Usually when you think of international espionage, James Bond or Austin Powers come to mind, not a floating swarm of predatory robotic cephalopods. (Yes, I know Jellyfish aren’t cephalopods – but it’s a much cooler word than “Cnidaria Medusozoa”)
Back to the point, Squidward! Scientists have designed these robotic invertebrates to be roaming armies of gelatinous undersea spies! See how they can revolutionize military intelligence tactics, while simultaneously putting “living blobs” on the unemployment line!
Side note: I’m personal friends with a jellyfish who’s been out of work for weeks. He tells me, employers think he’s “spineless” and can “see-through” his confident facade. It’s terribly sad.
Virginia Tech College of Engineering researchers have unveiled a life-like, autonomous robotic jellyfish the size and weight of a grown man, 5 foot 7 inches in length and weighing 170 pounds, as part of a U.S. Navy-funded project.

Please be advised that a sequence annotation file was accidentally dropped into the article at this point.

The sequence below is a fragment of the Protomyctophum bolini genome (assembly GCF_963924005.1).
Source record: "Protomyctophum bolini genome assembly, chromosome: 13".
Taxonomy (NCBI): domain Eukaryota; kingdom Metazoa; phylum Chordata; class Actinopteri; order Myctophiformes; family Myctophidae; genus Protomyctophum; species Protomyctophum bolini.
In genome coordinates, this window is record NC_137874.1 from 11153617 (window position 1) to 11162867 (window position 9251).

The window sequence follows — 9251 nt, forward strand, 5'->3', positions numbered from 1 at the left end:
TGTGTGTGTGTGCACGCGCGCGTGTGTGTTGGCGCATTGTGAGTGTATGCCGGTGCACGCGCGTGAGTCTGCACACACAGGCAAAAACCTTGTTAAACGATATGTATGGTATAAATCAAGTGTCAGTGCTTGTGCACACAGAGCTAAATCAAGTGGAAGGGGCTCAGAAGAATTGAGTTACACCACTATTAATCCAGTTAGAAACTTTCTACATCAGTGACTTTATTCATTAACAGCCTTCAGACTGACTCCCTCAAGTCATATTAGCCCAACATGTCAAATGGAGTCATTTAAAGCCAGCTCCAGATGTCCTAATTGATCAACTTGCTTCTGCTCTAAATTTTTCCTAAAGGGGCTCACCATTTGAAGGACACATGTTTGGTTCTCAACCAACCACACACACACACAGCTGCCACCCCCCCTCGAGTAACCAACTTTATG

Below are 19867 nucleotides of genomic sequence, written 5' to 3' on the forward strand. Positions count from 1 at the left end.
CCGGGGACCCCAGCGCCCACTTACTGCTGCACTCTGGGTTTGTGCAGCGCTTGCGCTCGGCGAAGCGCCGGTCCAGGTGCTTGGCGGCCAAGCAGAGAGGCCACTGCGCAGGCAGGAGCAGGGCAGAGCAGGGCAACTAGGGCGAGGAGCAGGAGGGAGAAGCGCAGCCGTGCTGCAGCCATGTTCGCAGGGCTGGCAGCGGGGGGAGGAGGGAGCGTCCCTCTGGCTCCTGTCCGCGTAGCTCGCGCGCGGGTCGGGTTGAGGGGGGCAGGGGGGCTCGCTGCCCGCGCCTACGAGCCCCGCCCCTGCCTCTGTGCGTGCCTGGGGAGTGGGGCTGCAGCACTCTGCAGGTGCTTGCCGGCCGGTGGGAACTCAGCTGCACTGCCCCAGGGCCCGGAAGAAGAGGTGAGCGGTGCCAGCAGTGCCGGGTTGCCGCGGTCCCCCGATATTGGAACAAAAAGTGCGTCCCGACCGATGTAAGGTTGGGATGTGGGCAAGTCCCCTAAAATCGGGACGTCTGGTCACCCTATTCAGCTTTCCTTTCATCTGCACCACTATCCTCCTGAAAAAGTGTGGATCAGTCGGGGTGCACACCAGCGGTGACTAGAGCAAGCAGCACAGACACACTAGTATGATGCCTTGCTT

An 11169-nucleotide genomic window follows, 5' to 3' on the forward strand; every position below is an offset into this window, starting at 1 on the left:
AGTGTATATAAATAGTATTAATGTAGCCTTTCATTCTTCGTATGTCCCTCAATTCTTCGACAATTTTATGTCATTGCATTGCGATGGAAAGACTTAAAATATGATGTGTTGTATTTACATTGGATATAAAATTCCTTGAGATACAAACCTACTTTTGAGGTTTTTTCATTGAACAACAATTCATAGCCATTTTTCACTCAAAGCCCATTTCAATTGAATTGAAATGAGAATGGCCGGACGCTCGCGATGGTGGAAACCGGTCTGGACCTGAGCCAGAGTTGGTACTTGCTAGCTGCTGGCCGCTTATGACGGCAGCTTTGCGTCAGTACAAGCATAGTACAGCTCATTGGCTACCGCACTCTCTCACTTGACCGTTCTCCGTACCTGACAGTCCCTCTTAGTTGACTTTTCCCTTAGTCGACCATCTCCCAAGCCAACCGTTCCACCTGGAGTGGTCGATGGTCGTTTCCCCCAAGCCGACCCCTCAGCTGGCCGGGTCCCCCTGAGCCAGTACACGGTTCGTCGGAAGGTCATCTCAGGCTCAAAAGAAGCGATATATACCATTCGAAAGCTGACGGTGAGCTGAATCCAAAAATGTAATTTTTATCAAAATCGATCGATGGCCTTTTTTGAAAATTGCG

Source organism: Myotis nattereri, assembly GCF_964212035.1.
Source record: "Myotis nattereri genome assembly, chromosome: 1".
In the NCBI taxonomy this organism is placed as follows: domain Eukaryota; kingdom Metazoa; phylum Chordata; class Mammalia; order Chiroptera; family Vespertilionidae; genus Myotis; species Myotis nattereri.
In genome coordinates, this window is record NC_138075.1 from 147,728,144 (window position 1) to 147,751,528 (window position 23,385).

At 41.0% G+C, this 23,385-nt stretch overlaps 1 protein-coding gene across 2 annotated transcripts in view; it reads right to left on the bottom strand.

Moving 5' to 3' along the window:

The prototype robot, nicknamed Cyro, is a larger model of a robotic jellyfish the same team – headed by Shashank Priya of Blacksburg, Va., and professor of mechanical engineering at Virginia Tech – unveiled in 2012. The earlier robot, dubbed RoboJelly, is roughly the size of a man’s hand, and typical of jellyfish found along beaches.
“A larger vehicle will allow for more payload, longer duration, and longer range of operation,” said Alex Villanueva of St-Jacques, New-Brunswick, Canada, and a doctoral student in mechanical engineering working under Priya. “Biological and engineering results show that larger vehicle have a lower cost of transport, which is a metric used to determine how much energy is spent for traveling.”
Latest posts by Adam Beck (see all)
- How Much Time do Engineers Spend Recreating Parts? - November 22, 2022
- Does your internal part library contain duplicate or obsolete parts? - October 12, 2022
- Engineering the Bubble Wrap Jukebox With Simone Giertz [VIDEO] - September 23, 2022